An speaker using an indirect style might say, “Wow, it’s unusually cold this time of year.” Someone with a direct style would instead say, “Please close the window. I’m cold.”

Low-context cultures are precise and use a lot more words to communicate.  A high-context culture relies on a common understanding of social norms, history and shared culture to communicate. Few words are needed to convey an idea. This works well for people in the culture, but not so well for people coming in from outside the culture.

Low-context cultures are precise and use a lot more words to communicate.  A high-context culture relies on a common understanding of social norms, history and shared culture to communicate. Few words are needed to convey an idea. This works well for people in the culture, but not so well for people coming in from outside the culture.

For example, in Iranian culture it is seen as rude to accept an offer the first time it’s presented. As a high-context culture, those who grew up in Iran know this and understand that they should first refuse and later accept an offer.

In Japan there is a term called “KY,” or kuuki yomenai, which means “one who cannot read the air.” In Japan, as well as many Asian countries, it is expected that you listen to what is not being said and it is essential to understanding what is being communicated.

Low-context cultures: Australian, Dutch, English Canadian, English, Finnish, German, Israeli, New Zealand, Scandinavia, Switzerland, United States

High-context cultures: Afghans, African, Arabic, Brazilian, Chinese, Filipino, French Canadian, French, Greek, Hawaiian, Hungarian, Indian, Indonesian, Italian, Irish, Japanese, Korean, Latin Americans, Nepali, Pakistani, Persian, Portuguese, Russian, Southern United States, Spanish, Thai, Turkish, Vietnamese, South Slavic, West Slavic

Interrupting is also a culturally dependent part of communication. I have a personal example. With a dear Israeli friend, I thought I was showing my closeness to him by being a good quiet listener. I quickly learned that by not interrupting, to him I was communicating that I didn’t feel close to him!

4. Social status

Our social position in our culture’s hierarchy can play a big role. When someone identifies with a non-dominant group and you may appear to belong to a dominant group, your impact can carry additional weight than you had intended.

Our social position in our culture’s hierarchy can play a big role. When someone identifies with a non-dominant group and you may appear to belong to a dominant group, your impact can carry additional weight than you had intended.

For example, if a male CEO asks another man to take meeting notes that might have a different impact than if the CEO asks the only woman on the team to take notes. In U.S. culture men have a higher social position (i.e. more power and privilege) than women so by asking the only woman in the room to do a lower status task she may feel devalued.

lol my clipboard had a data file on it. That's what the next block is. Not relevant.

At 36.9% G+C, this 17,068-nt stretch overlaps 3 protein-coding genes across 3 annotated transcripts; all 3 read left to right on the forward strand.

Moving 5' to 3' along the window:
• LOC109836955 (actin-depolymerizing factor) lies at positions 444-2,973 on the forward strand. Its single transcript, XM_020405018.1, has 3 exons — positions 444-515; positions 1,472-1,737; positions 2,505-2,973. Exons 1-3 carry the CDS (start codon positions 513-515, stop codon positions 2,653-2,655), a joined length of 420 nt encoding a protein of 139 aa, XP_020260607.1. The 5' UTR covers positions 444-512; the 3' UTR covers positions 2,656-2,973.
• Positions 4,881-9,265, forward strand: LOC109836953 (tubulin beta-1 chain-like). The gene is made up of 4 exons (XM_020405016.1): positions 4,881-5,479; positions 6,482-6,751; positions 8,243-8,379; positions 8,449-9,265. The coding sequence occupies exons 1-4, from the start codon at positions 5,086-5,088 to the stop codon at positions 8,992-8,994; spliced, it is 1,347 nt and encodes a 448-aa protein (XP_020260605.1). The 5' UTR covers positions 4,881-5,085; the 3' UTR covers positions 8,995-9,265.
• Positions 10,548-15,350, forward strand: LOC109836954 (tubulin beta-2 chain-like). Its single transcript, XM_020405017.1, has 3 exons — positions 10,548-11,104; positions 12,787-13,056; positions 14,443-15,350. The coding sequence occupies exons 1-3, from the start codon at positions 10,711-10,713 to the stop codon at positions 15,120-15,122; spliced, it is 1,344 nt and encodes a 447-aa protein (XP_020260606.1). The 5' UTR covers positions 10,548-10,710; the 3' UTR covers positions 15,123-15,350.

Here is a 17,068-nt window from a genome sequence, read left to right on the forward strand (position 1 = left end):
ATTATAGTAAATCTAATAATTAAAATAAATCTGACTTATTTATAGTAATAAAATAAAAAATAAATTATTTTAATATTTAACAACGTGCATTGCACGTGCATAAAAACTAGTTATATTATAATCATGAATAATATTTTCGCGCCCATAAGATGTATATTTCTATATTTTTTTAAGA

When these social power differences remain unnoticed they can impact a conversation and rupture relationships.

When these social power differences remain unnoticed they can impact a conversation and rupture relationships.

There are also a lot of negative stereotypes in our culture. Certain gestures, phrases, or questions can evoke a negative stereotype, or reinforce a person’s outside status. These events happen on a daily basis for some, such that when you are the 10th person that day to ask a certain question, the individual may be tired of answering and reply with what appears to be surprising anger. These trigger phrases are known as microaggressions. (For more about microaggresssions see my article “Microaggressions: A primer“)

5. Personal history

In my private practice I’ve listened to many stories of people’s pasts. I am repeatedly reminded of how our past affects our adult lives. One female client harbored anger towards men because of the verbal abuse she received as a child from her father. Another client distrusted positive feedback because they were never given any when growing up. In the first example, the effects of the past may show up when this woman tries and fails to collaborate with men on her team. In the latter, this person may not offer positive feedback during reviews to their direct reports for fear of being thought of as insincere.

Our personal histories are also impacted by social inequities in our culture. Some people grew up getting more access to support and services than others. How well we were supported and nurtured as a child can affect how resilient to life’s stresses we are as adults.